The Internet, like soylent green, is made of people. And startups can never get enough.
That’s the insight I’ve gathered from years of attending South By Southwest Interactive, the annual conference/festival/five-day rave held every year in Austin in conjunction with the more established SXSW film and music festivals. (You can show your veteran status, or fake it, by calling it “South By.”) The streets of Texas’s capital city are swarming with San Franciscans; I knew a half-dozen people on my JetBlue flight.
So why do so many people pick up and hang out in Texas for a week? Because they have jobs to fill, and the people they need are all here.
I’ve called SXSW a “pointless party” and ridiculed it as “spring break for Web developers.” But there’s something to be said for getting out and meeting people in a new place, unmoored from your usual routines. Sure, there are panels, but it’s really about the hobnobbing in the Austin Convention Center’s long, long hallways and the parties that roll into the night. People are trying to connect on a deeper level around shared passions — here, mostly consumer Web startups and the possibilities that unfold when you connect social experiences with the Internet.
It’s not about the products that launch at SXSW. I have sympathy, even admiration for startups brave enough to run the SXSW gauntlet of skeptical, demanding geeks in the hopes of getting dubbed the next Twitter or Foursquare, to name two startups that won buzz here. But really, if you can find one great developer at a party, consider it a win.
Yesterday, right before I grabbed my bags and headed to the airport, I moderated a panel at the Unleashed Talent conference in San Francisco on the topic of recruiting. One of the panelists, Ethan Bloch, the founder of Flowtown, a startup that aims to turn your most passionate customers into a virtual sales force for your product, struck me as singularly obsessed with recruiting.
Bloch told the audience he spends 90 percent of his time recruiting, doing everything from writing scripts that monitor GitHub, a collaborative source-code repository favored by Ruby on Rails programmers, for the most productive users to scanning Dribbble, a design-sharing site, for creative user-experience types.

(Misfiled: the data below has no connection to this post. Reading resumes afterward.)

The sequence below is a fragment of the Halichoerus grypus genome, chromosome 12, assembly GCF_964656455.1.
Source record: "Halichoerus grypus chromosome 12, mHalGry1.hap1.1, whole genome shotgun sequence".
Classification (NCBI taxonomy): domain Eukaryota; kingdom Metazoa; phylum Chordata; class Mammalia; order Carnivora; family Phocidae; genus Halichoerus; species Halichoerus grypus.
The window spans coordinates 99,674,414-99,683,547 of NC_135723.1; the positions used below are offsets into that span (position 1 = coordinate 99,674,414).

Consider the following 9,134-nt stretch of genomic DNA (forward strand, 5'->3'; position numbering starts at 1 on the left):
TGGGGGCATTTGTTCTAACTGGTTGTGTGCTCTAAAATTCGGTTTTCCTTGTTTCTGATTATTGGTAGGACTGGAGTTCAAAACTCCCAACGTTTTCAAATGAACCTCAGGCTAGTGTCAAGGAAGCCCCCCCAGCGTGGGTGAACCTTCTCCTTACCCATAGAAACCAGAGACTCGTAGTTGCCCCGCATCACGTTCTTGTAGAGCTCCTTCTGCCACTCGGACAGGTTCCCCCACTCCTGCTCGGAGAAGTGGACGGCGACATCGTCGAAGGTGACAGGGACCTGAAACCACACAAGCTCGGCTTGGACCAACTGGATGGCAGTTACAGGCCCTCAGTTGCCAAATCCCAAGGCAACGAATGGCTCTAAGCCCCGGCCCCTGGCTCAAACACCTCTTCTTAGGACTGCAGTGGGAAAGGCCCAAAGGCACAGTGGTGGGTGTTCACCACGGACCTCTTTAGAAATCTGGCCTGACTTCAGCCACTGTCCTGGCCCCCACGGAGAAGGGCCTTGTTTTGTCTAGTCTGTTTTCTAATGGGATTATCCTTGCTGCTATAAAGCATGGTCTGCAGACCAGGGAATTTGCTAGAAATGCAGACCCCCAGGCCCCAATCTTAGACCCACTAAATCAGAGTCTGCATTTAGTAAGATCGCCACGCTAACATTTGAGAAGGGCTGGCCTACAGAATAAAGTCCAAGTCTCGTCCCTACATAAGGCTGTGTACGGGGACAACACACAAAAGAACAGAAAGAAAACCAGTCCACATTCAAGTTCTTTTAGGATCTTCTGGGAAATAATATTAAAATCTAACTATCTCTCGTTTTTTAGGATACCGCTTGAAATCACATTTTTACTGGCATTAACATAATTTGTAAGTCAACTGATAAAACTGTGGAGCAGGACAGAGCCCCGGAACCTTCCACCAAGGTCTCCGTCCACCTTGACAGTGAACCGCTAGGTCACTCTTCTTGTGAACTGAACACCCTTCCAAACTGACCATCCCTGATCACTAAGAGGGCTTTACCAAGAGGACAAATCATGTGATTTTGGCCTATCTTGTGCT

In a similar vein, Peter Kazanjy, the CEO of professional-reviews site Honestly.com, mentioned during the panel that he’d built SocialLink, a FireFox Web browser add-on that helps users find a LinkedIn connection on Facebook or Twitter. (Among other things, this helps you evade a charge LinkedIn imposes to send messages to users that aren’t in your professional network.)
Other panelists, like BranchOut founder Rick Marini and Top Prospect’s Rotem Perelmuter, emphasized the importance of constantly recruiting by mining social graphs, the mapped-out connections between people on social networks like Facebook. (Not surprisingly, their startups help you do just that: BranchOut is a professional network, not unlike LinkedIn, but one that lives within Facebook as an app, while Top Prospect helps companies extend the referral rewards usually given to employees for a successful new hire to their wider circle of friends and acquaintances.)
Jobvite CEO Dan Finnigan pointed out that this approach is singularly effective: Referrals that come through employees’ social networks are 12 times more likely to result in a hire than over-the-transom applications. And they’re cheaper, too — the cost of a referral hire might be in the range of $3,000 to $5,000, while a professional recruiter could easily start at $20,000 to $25,000 per completed hire. (At the panel, venture capitalist Jeremy Liew of Lightspeed Venture Partners sarcastically quizzed Bloch on his recruiting productivity, finally getting Bloch to admit that for all the time he’d spent since January scouring websites for “world-class” candidates, he’d only made one hire so far. But at those rates, I’d say Bloch’s doing okay.)
Against that backdrop, a conference pass, a plane ticket to Austin, and a few nights in a hotel seem cheap. So party on, South By geeks. If you can make just one whip-smart, talented new friend whom you bring back home to headquarters, you’ve paid your own way.
(Oh, and by the way, VentureBeat is hiring.)